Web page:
Make a Dreidel out of a CD!


So, maybe in the old days kids made dreidels out of clay (I think there's a song about that...) but not only is that difficult and expensive (a kiln isn't cheap), it would likely result in a dreidel that would break very quickly. Here is a more modern way to make this traditional Hanukkah toy.

You will need:
  • 1 old CD or DVD
  • Sharpies or other permanent markers
  • A ruler
  • 2 regular-sized marbles
  • tack-it putty (usually comes in blue or white, for hanging posters) or a hot glue gun.
Begin by using your ruler and a Sharpie to draw two perpendicular lines across the top bottom of the CD (which will be the top of your dreidel) in order to form four equal quadrants. I'm sure you could get them absolutely perfect if you used a protractor, but I just eye-balled it with a ruler. 

Next use your Sharpies to color the quadrants (optional) and to write the four Hebrew letters: 


Now comes the part with the marbles. Place one marble in the hole on the bottom side of your dredeil (the part you did not write on). It will not fit through the hole; most of the marble will stick out the bottom. Use tack-it or hot glue to secure the marble in place. Then place a second marble on top of the first one on the top of the dreidel. This marble will the be the handle that you spin. Secure with tack-it or hot glue.

That's it, our dreidel is done! You will find that this is a very efficient top that will spin for quite awhile. If you find that yours always lands on the same letter, you may have to use a bit of tack-it to weight the the bottom of the other side slightly. You could also glam it up with glitter, sequins etc.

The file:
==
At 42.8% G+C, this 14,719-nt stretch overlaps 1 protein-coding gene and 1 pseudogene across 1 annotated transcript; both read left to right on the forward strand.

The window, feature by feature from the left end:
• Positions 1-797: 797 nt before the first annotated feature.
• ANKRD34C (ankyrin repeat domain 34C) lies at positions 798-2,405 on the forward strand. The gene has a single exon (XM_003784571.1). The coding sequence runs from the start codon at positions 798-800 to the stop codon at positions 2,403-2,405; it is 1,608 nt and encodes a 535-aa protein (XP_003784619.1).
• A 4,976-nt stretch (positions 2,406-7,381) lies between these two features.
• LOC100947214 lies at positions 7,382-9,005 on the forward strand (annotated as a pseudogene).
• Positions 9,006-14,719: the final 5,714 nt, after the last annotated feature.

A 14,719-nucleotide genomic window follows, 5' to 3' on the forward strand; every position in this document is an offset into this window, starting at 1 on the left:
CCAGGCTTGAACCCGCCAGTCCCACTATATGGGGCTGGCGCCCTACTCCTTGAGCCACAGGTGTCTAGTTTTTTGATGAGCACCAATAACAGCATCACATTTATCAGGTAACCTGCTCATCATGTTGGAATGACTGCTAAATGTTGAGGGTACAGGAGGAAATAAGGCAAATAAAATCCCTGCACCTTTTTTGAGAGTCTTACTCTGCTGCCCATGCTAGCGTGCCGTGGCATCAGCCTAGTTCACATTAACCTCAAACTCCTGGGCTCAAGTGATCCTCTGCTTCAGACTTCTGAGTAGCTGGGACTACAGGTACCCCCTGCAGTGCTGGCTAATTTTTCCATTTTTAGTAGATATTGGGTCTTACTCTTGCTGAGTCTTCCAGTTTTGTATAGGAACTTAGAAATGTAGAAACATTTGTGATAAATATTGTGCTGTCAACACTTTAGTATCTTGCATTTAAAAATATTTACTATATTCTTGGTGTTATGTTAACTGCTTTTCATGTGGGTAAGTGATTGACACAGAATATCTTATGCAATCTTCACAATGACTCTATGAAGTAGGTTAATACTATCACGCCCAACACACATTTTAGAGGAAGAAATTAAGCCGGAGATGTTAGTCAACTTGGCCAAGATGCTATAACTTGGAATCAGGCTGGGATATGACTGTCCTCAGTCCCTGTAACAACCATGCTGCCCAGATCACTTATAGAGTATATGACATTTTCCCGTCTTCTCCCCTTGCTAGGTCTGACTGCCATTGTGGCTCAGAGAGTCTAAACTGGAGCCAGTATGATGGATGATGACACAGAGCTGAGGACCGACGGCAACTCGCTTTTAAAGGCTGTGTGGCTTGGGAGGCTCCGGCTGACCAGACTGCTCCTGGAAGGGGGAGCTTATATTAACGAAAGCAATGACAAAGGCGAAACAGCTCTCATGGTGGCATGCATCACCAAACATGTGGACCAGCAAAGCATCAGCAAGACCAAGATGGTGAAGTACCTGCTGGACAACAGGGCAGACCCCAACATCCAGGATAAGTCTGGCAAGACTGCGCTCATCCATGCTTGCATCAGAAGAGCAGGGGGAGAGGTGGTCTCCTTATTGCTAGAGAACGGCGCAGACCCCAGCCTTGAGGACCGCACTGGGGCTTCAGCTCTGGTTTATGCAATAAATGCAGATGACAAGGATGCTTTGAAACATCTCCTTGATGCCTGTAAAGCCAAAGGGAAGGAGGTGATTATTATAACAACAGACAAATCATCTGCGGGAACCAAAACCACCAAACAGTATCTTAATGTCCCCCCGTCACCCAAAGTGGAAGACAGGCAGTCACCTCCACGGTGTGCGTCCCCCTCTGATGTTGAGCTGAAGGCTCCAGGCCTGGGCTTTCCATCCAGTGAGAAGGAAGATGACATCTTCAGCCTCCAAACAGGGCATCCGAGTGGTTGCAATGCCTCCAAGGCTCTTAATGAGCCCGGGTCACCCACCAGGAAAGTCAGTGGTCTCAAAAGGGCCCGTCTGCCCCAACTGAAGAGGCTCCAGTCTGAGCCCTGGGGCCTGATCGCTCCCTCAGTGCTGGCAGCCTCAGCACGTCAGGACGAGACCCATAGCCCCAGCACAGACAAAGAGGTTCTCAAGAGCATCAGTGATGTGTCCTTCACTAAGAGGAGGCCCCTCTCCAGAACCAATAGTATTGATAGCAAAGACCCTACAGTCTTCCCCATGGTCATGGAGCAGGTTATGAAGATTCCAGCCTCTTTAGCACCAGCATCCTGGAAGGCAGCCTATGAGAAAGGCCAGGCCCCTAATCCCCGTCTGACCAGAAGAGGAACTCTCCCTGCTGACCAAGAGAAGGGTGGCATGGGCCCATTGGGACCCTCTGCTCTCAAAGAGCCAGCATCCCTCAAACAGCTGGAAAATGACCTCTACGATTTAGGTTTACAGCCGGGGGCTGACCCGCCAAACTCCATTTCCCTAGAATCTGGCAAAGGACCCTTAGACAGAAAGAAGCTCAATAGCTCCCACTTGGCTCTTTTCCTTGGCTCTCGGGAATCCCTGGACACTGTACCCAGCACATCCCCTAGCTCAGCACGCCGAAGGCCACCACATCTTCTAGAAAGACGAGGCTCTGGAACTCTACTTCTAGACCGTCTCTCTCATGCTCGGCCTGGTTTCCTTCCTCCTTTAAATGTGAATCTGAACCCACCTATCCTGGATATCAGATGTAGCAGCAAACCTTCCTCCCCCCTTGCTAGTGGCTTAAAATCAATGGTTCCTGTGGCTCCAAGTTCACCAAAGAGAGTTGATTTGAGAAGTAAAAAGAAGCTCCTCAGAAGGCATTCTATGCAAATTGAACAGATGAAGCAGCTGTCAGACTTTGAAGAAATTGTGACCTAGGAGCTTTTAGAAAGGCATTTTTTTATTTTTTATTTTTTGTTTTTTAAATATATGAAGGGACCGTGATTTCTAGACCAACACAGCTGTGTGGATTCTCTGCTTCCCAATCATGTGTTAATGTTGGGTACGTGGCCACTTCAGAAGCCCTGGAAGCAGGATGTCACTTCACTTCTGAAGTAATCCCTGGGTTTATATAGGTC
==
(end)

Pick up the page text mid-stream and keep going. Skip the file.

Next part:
Don't know how to play dreidel? Click here for the rules.

Dreidel Fun Fact: One reason that people play dreidel on Hanukkah is that under Greek Rule, Jews were not allowed to study from the Torah. In order to keep from getting caught studying, Jews would post a look-out and whenever a Greek soldier came to check on them, they would take out the dreidel so that it looked as though they were gambling, instead of learning.

1 comment:

Linda Nelson said...

What a great idea, Rachel - blends the teaching of cultural tradition with a cool contemporary look and even some recycling! I've always used dreidels to sneak in a bit of math teaching, too.
Thanks for sharing!

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